Trust is the Oxygen of The Employee Experience and stepping up in moments of truth helps make organizations sustainable and resilient.

When something happens that tests the validity of the promises that make up the Contract, that’s a moment of truth (MOT).

The result of a collision between expectations and MOTs is like what happens when physicists at the Large Hadron Collider bring elementary particles together at near-light velocities: unpredictable energies and particles hurtling off on random vectors. Those energies and particles can be harnessed for greater productivity, or they can rampage out of control and destroy the entire system.

Moments of Truth

In a moment of truth, the Contract that both employer and employee have established is put to the test. Until a MOT occurs, any Contract—the Brand piece with its implied promises, the Transactional piece with its explicit promises, and the Psychological piece with its messy web of expectations and beliefs—is theoretical and untested. But once a MOT arrives, the Contract gets very real. Employees quickly learn whether their employers or supervisors will keep their promises. They also find out in stark terms how the organization’s leaders view them, which can be a pleasant surprise or a rude awakening.

From the employee’s perspective, it doesn’t really matter as much whether the outcome of the MOT is positive or negative, as long as the outcome is consistent with expectations.

Every moment of truth is also a potential turbulence point in the Expectation Gap, that space between what employees expect and what they experience. Mismanagement of these moments of truth creates a situation where no one trusts anyone else.

Three Effects of Moments of Truth

What’s essential for leaders at all levels to understand is that MOTs are never neutral. They always have an impact. In fact, a MOT always has one of three effects:

Reinforcement of the Contract
Contract reinforcement leads to feelings of safety and validation. Employees feel more secure and believe more strongly that they can trust in and invest themselves in the organization. They also feel good about themselves for having believed in the organization. A relationship of trust is the result.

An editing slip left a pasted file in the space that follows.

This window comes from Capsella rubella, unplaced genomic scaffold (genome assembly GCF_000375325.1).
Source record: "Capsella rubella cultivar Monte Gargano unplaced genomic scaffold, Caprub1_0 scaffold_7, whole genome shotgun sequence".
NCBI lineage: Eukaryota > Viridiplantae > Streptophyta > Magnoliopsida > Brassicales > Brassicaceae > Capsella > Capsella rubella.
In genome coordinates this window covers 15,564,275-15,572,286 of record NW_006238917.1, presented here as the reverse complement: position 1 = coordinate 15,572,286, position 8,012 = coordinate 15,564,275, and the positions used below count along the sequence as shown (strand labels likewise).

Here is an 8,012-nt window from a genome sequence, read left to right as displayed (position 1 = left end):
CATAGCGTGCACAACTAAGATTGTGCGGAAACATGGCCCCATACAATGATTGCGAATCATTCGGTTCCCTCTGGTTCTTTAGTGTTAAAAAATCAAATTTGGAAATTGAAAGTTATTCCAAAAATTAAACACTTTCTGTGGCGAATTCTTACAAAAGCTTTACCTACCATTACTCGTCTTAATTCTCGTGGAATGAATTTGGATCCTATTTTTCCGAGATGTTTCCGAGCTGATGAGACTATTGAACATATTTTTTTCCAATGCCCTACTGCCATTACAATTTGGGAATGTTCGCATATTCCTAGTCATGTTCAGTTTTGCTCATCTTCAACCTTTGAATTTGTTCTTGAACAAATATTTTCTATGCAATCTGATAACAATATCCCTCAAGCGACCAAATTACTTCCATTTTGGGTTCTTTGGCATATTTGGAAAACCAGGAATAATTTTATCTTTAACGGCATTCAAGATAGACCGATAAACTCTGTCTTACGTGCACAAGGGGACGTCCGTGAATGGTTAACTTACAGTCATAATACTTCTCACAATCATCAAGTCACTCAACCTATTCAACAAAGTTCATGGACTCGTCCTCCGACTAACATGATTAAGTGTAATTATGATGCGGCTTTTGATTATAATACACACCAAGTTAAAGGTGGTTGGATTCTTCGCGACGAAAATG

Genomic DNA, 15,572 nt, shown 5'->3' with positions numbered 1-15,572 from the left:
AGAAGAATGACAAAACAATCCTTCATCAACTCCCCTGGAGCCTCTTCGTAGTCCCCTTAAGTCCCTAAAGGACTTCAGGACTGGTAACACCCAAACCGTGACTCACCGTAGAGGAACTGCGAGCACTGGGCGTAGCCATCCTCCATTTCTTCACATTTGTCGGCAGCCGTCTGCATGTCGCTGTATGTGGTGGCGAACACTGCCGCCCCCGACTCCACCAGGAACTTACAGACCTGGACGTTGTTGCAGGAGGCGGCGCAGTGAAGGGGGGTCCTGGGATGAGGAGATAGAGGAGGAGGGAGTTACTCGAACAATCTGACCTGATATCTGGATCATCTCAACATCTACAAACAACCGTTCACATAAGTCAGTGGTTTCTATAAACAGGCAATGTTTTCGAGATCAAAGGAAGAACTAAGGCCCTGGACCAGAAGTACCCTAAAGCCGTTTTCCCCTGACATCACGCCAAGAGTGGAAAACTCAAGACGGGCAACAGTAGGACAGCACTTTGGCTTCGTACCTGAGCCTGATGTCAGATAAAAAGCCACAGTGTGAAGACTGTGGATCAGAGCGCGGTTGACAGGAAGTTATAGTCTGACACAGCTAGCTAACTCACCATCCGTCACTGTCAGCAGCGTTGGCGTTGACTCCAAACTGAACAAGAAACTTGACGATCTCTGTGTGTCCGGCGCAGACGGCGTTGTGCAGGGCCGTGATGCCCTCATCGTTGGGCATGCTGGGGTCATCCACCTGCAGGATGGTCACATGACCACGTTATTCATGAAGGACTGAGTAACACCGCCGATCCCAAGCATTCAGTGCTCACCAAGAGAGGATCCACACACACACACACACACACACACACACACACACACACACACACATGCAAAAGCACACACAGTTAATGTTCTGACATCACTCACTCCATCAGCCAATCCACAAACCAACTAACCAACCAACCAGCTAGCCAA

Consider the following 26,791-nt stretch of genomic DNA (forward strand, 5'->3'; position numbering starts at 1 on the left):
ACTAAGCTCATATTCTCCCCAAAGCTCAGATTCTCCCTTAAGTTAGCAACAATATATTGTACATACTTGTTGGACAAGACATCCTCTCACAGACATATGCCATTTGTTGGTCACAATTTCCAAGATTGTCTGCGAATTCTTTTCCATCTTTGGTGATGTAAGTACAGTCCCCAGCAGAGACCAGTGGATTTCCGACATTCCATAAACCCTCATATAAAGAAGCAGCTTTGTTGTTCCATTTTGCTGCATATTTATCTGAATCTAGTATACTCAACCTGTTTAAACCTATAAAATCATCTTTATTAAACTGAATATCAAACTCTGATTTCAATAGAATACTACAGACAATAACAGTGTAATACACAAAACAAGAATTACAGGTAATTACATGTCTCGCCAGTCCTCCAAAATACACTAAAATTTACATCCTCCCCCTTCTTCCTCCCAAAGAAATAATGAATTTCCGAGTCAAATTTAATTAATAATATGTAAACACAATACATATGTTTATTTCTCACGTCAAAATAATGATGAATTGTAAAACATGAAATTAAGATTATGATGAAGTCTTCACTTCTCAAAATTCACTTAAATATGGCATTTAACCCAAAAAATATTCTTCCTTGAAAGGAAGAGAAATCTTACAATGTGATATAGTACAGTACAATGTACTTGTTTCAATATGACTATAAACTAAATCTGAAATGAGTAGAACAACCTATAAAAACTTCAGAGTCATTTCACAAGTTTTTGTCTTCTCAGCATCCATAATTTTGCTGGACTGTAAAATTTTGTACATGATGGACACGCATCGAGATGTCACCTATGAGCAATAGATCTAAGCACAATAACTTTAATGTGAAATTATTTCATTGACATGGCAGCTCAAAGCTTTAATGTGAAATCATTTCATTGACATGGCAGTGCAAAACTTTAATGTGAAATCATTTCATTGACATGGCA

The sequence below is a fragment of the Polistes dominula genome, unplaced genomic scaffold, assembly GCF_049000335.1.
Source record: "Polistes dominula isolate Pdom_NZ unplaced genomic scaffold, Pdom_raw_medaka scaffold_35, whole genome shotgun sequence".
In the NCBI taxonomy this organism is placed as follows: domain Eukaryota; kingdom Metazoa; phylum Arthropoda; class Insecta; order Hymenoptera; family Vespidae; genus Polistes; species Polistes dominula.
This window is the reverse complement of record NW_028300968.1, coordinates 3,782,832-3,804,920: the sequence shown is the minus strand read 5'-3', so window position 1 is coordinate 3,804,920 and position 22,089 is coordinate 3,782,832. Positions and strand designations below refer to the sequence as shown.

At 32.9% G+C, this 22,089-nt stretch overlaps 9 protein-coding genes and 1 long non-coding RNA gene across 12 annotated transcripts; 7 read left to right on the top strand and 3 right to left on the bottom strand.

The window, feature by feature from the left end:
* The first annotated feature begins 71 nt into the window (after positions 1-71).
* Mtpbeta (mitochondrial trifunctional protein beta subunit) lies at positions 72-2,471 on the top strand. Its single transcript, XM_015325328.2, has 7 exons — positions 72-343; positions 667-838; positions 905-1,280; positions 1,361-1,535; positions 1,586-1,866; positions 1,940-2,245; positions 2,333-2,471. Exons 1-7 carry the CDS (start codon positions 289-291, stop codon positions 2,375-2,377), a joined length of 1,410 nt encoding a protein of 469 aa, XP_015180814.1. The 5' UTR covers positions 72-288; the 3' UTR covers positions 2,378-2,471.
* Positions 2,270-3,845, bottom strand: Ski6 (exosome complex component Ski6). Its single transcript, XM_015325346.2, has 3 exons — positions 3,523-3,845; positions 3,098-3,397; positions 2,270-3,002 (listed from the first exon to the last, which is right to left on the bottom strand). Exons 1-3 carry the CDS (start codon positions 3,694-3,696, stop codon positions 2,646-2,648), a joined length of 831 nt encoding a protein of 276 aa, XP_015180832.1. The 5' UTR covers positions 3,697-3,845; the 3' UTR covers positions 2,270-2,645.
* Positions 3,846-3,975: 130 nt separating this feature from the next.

Violation of the Contract
Contract violation produces anger and cynicism. Employees feel varying degrees of anger at the organization, ranging from annoyance to rage, for not keeping its promises. Because they also feel manipulated and even betrayed, they can develop the cynical belief that the organization’s leaders can’t be relied on to do anything they say they will. It’s not hard to see how this attitude can lead to total disengagement.

A relationship of distrust is the result.Incidentally, revising the Contract, even when changes are minor, is often seen as a violation. The thinking goes, if the organization can change its mind at the drop of a hat, what will change next? Even if the change in the Contract is positive, the fact that it can change suddenly, and without the employee’s consent, can create a net negative outcome. Revision can lead to uncertainty and worry.

Creation of a new Contract
New Contracts may lead not only to confusion but also curiosity. These aren’t necessarily negative emotions, but confusion can lead to more problematic feelings if employees remain unsure about the new rules, their new roles, or what’s expected of them. That’s one of the reasons why change is hard. But communication is key. Curiosity can be a force for good and presents an opportunity to engage employees at a deeper level. Depending on the way the new Contract is handled, a relationship of trust or distrust could be the result.

These emotions are where the rubber meets the road with the Contract. They’re what you have to acknowledge and manage. Your subordinates aren’t going to say “You violated our Contract last week when you announced that pay freeze.” But they will reveal their anger, cynicism, and feelings of betrayal in subtle ways . . . and some that aren’t subtle.

Being mindful of those emotions isn’t a touchy-feely New Age management trope; it’s a leadership survival skill. A change to the Contract, whether company-wide or between a team lead and a line employee, often evokes powerful emotions that can dramatically affect your EX and engagement.

Trust is the Oxygen of the EX

Stepping up in moments of truth makes trust lasting and resilient, and helps your organization be sustainable. Trust is the oxygen of the EX. With it, you have life. Without it, trust dies. Trust isn’t static. It can’t be expected to run on autopilot. The level of trust your employees have in you today won’t be the same tomorrow. Trust is a continuum, not a state. It is always being increased or decreased.

This article was taken from the book, The Employee Experience: How to Attract Talent, Retain Top Performers, and Drive Results. Read the book today and learn more about creating an effective employee experience and how to manage your organization’s trust with its employees.

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